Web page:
(a) Application.— This section applies only to seagoing vessels, but does not apply to pleasure yachts, tugs, towboats, towing vessels, tank vessels, fishing vessels, fish tender vessels, canal boats, scows, car floats, barges, lighters, or nondescript vessels.
(b) Minimum Time Limits.— The owner, master, manager, or agent of a vessel transporting passengers or property between ports in the United States, or between a port in the United States and a port in a foreign country, may not limit by regulation, contract, or otherwise the period for—
(1)giving notice of, or filing a claim for, personal injury or death to less than 6 months after the date of the injury or death; or
(2)bringing a civil action for personal injury or death to less than one year after the date of the injury or death.
(c) Effect of Failure To Give Notice.— When notice of a claim for personal injury or death is required by a contract, the failure to give the notice is not a bar to recovery if—
(1)the court finds that the owner, master, or agent of the vessel had knowledge of the injury or death and the owner has not been prejudiced by the failure;
(2)the court finds there was a satisfactory reason why the notice could not have been given; or
(3)the owner of the vessel fails to object to the failure to give the notice.
(d) Tolling of Period To Give Notice.— If a claimant is a minor or mental incompetent, or if a claim is for wrongful death, any period provided by a contract for giving notice of the claim is tolled until the earlier of—
(1)the date a legal representative is appointed for the minor, incompetent, or decedent’s estate; or
R.S. § 4283(f) (related to R.S. § 4283A); Aug. 29, 1935, ch. 804, § 1, 49 Stat. 960; June 5, 1936, ch. 521, § 1, 49 Stat. 1480.
R.S. § 4283A, as added Aug. 29, 1935, ch. 804, § 3, 49 Stat. 960.
For an explanation of subsection (a), see the revision notes for section
30506(a), where 46 App. U.S.C. 183(f) is also restated.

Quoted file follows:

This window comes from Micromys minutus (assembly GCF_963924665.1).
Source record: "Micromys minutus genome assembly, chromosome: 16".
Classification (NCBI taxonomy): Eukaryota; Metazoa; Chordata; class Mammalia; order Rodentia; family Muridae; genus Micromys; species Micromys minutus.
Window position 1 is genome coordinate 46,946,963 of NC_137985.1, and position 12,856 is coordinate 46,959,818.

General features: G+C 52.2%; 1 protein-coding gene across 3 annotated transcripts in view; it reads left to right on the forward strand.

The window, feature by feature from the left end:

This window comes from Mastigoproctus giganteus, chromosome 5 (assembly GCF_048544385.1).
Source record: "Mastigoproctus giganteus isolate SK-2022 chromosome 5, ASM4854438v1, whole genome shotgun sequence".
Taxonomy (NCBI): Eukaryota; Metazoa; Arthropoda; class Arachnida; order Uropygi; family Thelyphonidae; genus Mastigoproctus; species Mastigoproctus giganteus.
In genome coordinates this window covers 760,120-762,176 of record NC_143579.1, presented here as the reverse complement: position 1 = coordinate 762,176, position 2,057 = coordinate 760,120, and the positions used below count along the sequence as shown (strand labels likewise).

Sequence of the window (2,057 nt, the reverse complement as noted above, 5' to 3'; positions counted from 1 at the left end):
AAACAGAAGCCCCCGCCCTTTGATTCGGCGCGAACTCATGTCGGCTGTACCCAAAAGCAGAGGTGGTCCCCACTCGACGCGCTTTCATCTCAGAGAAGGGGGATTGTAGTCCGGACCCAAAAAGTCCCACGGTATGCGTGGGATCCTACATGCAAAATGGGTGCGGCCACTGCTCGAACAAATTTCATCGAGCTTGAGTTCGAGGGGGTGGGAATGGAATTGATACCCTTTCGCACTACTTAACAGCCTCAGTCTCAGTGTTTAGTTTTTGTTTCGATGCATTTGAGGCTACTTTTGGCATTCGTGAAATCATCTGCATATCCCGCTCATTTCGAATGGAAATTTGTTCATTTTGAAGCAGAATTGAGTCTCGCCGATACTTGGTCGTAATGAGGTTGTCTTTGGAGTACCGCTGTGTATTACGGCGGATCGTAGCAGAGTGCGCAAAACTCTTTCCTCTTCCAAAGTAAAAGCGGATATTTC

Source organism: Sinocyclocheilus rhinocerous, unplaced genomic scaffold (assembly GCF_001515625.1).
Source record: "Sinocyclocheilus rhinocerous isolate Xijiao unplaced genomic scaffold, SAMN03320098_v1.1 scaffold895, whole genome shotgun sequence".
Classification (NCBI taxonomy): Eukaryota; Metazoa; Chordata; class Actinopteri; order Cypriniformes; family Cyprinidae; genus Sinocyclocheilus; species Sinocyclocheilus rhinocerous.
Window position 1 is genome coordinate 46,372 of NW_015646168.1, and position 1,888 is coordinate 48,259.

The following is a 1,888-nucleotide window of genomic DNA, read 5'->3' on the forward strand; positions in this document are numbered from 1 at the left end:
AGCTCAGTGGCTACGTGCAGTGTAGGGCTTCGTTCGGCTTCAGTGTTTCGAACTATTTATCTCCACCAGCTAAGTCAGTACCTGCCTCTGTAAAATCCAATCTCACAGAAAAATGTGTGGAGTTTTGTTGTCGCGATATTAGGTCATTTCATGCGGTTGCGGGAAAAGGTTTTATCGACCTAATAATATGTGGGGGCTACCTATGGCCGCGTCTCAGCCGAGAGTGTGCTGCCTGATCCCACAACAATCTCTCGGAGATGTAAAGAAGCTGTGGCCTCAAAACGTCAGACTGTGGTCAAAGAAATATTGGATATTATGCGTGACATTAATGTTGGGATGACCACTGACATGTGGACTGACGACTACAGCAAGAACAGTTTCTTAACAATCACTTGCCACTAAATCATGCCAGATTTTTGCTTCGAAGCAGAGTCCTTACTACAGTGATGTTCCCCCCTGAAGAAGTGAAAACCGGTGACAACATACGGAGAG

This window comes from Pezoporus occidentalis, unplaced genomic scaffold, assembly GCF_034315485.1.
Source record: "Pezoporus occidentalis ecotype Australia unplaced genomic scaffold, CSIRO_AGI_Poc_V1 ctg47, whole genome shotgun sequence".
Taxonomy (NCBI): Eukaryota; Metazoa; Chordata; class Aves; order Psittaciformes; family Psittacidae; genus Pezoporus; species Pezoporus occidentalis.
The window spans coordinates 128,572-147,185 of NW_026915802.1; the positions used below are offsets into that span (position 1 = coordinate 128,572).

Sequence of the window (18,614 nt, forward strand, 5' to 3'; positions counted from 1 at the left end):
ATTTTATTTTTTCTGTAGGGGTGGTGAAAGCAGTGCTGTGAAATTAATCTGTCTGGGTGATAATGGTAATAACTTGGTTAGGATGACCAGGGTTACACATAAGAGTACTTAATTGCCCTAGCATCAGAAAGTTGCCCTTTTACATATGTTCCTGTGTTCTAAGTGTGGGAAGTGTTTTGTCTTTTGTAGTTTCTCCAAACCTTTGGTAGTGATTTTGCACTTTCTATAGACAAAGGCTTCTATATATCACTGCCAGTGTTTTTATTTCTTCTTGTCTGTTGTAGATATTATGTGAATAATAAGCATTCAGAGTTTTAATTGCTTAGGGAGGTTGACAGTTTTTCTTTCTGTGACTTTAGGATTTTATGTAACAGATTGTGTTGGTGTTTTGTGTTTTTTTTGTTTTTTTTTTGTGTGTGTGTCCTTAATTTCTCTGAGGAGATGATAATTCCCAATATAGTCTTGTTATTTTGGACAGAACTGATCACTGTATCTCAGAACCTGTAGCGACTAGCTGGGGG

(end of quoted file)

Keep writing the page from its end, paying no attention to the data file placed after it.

In subsection (b), before paragraph (1), the words “sea-going vessel (other than tugs, barges, fishing vessels and their tenders)” are omitted because of subsection (a) of this section. The word “merchandise” is omitted as covered by “property”. The words “between ports in the United States, or between a port in the United States and a port in a foreign country” are substituted for “from or between ports of the United States and foreign ports” for clarity and for consistency with section 30509(a)(1) of the revised title. See Burstein v. United States Lines Co., 43 F. Supp. 226 (S.D.N.Y. 1942), rev’d on other grounds, 134 F.2d 89 (2d Cir. 1943). The word “rule” is omitted as covered by “regulation”. In paragraph (1), the words “after the date of the injury or death” are added for clarity and consistency with paragraph (2).
In subsection (c), before paragraph (1), the words “When notice of a claim for personal injury or death is required by a contract, the failure to give the notice” are substituted for “Failure to give such notice, where lawfully prescribed in such contract” for clarity. In paragraph (1), the words “the court finds” are stated at the beginning rather than the middle to be more precise. The word “damage” is omitted as unnecessary. In paragraph (2), the words “the court finds there was a satisfactory reason” are substituted for “the court excuses such failure on the ground that for some satisfactory reason” to eliminate unnecessary words.
In subsection (d), before paragraph (1), the word “claimant” is substituted for “person who is entitled to recover on any such claim” to eliminate unnecessary words. The word “lawful” is omitted as unnecessary. The words “is tolled until” are substituted for “shall not be applicable so long as” and “but shall be applicable from” for clarity and to eliminate unnecessary words.
The table below lists the classification updates, since Jan. 3, 2012, for this section. Updates to a broader range of sections may be found at the update page for containing chapter, title, etc.
The most recent Classification Table update that we have noticed was Tuesday, August 13, 2013
An empty table indicates that we see no relevant changes listed in the classification tables. If you suspect that our system may be missing something, please double-check with the Office of the Law Revision Counsel.